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    Ohio Officials Still Seeking Rest Stop Commercialization

    State transportation officials continue to pursue avenues of profit for stops on non-interstate roads.

    COLUMBUS, Ohio -- Ohio transportation officials will continue to seek out ways of making a profit at certain state rest stops despite the U.S. Senate's rejection of rest stop commercialization along federal highways, the Columbus Dispatch reported.

    According to the Ohio Department of Transportation (ODOT), rest areas along non-interstate roads such as Route 23 could still allow businesses such as convenience stores and fast-food restaurants to set up shop.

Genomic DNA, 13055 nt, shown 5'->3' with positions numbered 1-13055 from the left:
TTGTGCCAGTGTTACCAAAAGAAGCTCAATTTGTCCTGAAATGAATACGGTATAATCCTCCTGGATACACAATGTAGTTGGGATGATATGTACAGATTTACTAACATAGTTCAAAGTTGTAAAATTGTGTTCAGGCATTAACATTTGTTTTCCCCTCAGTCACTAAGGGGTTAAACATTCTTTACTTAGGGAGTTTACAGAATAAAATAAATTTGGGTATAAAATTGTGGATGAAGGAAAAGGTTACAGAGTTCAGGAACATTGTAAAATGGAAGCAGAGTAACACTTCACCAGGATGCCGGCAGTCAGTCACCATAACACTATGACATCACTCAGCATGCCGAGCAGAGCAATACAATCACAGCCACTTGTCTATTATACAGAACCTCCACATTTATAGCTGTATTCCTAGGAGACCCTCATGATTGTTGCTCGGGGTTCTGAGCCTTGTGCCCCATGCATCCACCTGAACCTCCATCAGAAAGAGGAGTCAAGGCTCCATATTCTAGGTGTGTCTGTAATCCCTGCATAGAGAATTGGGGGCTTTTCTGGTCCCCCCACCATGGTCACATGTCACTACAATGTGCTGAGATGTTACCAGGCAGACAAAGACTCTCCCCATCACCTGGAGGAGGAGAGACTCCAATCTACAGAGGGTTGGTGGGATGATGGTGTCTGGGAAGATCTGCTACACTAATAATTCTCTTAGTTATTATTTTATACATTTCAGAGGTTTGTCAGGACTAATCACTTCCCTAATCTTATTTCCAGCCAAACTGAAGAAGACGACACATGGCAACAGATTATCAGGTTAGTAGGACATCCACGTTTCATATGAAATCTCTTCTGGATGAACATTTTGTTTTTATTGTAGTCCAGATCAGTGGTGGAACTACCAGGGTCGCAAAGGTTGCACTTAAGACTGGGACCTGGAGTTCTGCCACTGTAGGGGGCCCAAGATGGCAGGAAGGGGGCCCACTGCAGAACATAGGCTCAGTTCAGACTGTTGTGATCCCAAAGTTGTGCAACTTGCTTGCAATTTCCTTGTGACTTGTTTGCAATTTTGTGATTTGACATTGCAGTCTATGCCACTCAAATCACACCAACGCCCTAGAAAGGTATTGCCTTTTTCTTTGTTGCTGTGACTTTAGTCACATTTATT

The U.S Senate amendment, proposed by Sen. Robert Portman (R-Ohio), would have overridden federal law that prohibits the sale of food, fuel and convenience items at interstate rest stops. Despite strong opposition from the c-store and truck stop industry, Ohio still sees the potential for millions of dollars from commercialized rest stops, said ODOT spokesman Steve Faulkner.

    Ohio, which faces the possibility of delayed transportation projects, already allows businesses to operate along toll roads such as the Ohio Turnpike. The state spends $50 million annually maintaining 101 highway rest stops, 56 of which are along non-interstate roads. According to ODOT, this cost could be offset by selling commercialization rights and shifting maintenance responsibilities at as many as 25 of the stops.

    The state will soon seek proposals from businesses interested in operating at four to six rest stops within its borders.

    "We believe there is going to be great demand," Faulkner told the news outlet.

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